It isn't just rising chicken wing costs that are crimping Buffalo Wild Wings' (NASDAQ:BWLD) profits. The sports bar chain recently posted its highest labor spending in years: Employee costs jumped by 25% last quarter, outpacing the 20% sales gain.
Labor costs are sitting at a new high for B-Dubs. The figure had held steady at 30% of sales through most of the last five years. But it jumped by a full percentage point to start off 2015.
The extra spending has a real impact on profitability. Even though revenue improved by 20% last quarter, B-Dubs' earnings rose by just 2%. The restaurant chain's profit margin is now down almost 4 percentage points from the high it set in 2011.
Blame the captain(s)
The extra labor cost is due to a new staffing position, called "guest experience captain," that B-Dubs has added to each of its 500 company-owned locations. According to job postings, this employee's job is to ensure an "authentic and unique experience for each guest that will build loyalty and help continue to deliver the ultimate social experience for sport fans."
Here's a more detailed rundown of this new position's responsibilities:
- Deliver customized guest experiences
- Introduce new guests to the Buffalo Wild Wings brand, as well as product and promotional offerings
- Manage audio/visual equipment, programming, and maintain sports scheduling for the restaurant
- Support local sporting events, activities, and initiatives
- Team up with the service staff to make sure every customer receives the experience they seek
- Actively participate in and drive marketing and community outreach, including facilitation of fundraising efforts, event planning, and community outreach
- Build brand awareness in the community
Experience is important
The dining experience is a core part of what distinguishes Buffalo Wild Wings' from its restaurant and sports bar competitors. In fact, management describes its overall goal as achieving "the ultimate guest experience" with its B-Dubs locations.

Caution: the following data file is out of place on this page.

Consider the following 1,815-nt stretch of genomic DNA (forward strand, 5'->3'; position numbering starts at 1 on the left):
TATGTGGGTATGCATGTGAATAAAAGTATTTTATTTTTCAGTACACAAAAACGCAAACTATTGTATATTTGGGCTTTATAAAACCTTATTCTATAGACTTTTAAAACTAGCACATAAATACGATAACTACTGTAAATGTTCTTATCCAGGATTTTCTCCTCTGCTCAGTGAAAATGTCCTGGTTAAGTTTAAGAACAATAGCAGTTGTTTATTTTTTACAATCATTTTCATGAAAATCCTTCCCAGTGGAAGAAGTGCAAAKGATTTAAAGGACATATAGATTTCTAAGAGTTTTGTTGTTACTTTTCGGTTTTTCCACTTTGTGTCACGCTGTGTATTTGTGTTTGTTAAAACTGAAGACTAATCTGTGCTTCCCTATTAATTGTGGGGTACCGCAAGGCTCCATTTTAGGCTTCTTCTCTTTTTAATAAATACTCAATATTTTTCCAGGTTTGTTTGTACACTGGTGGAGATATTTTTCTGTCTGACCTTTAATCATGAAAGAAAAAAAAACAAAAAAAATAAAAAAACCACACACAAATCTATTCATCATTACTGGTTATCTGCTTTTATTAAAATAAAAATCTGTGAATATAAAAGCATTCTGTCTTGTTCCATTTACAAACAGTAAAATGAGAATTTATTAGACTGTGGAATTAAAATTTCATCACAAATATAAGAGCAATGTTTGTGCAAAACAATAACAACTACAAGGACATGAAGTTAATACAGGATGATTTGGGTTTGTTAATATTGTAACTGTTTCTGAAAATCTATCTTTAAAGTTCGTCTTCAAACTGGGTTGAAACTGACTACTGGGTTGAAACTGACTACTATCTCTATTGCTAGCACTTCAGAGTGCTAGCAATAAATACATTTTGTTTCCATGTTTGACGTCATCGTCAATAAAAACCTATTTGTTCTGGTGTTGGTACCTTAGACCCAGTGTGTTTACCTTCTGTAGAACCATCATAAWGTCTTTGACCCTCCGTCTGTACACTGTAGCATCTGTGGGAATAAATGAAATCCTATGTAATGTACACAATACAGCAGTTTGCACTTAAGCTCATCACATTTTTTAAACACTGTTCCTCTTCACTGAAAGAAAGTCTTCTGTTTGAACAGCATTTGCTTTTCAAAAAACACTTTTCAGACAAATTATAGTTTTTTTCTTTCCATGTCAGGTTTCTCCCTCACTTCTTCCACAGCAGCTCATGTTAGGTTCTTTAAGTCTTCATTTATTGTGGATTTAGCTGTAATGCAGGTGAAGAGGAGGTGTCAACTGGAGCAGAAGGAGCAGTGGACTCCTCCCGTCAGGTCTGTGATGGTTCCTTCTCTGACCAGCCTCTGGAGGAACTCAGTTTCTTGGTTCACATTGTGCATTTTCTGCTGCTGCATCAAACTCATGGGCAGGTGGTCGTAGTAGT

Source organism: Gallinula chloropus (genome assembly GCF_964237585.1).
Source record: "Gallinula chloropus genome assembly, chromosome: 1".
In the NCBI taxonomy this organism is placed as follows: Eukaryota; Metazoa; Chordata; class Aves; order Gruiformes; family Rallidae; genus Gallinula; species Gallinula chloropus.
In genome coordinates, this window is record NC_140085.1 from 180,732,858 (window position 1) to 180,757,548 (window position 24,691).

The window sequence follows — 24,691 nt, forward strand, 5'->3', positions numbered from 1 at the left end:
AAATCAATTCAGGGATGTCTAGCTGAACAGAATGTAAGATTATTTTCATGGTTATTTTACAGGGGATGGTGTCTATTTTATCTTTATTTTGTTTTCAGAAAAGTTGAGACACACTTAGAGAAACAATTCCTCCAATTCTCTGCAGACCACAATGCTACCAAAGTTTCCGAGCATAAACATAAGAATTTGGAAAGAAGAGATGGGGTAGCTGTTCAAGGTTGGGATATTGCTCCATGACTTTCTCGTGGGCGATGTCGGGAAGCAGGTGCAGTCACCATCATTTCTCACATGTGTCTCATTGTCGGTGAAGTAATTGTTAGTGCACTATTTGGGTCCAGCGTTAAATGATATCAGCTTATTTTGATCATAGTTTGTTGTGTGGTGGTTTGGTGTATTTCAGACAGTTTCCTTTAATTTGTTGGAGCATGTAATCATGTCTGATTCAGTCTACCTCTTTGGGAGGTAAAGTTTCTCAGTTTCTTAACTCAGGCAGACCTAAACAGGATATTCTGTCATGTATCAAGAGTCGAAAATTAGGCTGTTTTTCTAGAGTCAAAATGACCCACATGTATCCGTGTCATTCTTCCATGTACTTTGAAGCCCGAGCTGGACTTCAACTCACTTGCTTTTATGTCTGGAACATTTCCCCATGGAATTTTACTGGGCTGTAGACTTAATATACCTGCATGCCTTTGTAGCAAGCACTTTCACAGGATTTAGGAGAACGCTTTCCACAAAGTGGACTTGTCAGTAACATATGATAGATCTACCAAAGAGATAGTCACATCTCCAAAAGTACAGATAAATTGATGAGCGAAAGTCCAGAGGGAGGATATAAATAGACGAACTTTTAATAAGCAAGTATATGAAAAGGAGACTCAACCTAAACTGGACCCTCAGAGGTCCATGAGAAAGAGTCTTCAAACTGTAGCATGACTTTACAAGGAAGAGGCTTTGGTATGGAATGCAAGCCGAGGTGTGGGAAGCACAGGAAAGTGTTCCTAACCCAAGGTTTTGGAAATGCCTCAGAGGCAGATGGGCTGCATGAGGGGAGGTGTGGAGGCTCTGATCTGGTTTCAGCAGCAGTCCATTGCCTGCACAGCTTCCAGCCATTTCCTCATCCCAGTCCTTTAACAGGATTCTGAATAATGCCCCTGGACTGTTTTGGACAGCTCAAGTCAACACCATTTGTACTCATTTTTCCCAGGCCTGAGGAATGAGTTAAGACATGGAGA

That's why a typical restaurant has 60 high-def TVs, several massive projection screens, trivia games, and customizable programming. "We believe the design of our restaurants enhances our guests' experiences, drives repeat visits and solidifies the broad appeal of our concept," the company explained in its latest 10-K.
Guest experience captains fit into the goal by helping guests take advantage of all these entertainment perks so they can get the most out of their trip to B-Dubs.
And they're already making a positive contribution to the operation. B-Dubs' management credited these new employees with helping boost customer satisfaction and loyalty toward new highs since they started the position less than a year ago.
And higher guest satisfaction is showing up in the restaurants' growth. Comparable-store sales increased by 7% at company-owned locations last quarter, one percentage point higher than at franchisees. That marked the seventh straight quarter that B-Dubs' corporate sales growth beat its franchisees. A key reason for that outperformance, management believes, is the fact that guest experience captains have made their way into all company locations but haven't yet been adopted by most franchisees.
It shouldn't be long before they jump on board, though. And as for the company's costs, its labor bill is expected to climb again next quarter to as high as 32% of sales. Investors can then expect costs to come back down as the company crosses a full year of having guest experience captains in place. Without another big investment in that area the higher customer traffic should drive labor costs back down toward the long-term average of 30% of sales.
Demitrios Kalogeropoulos owns shares of Apple and Buffalo Wild Wings. The Motley Fool recommends Apple and Buffalo Wild Wings. The Motley Fool owns shares of Apple and Buffalo Wild Wings. Try any of our Foolish newsletter services free for 30 days. We Fools may not all hold the same opinions, but we all believe that considering a diverse range of insights makes us better investors. The Motley Fool has a disclosure policy.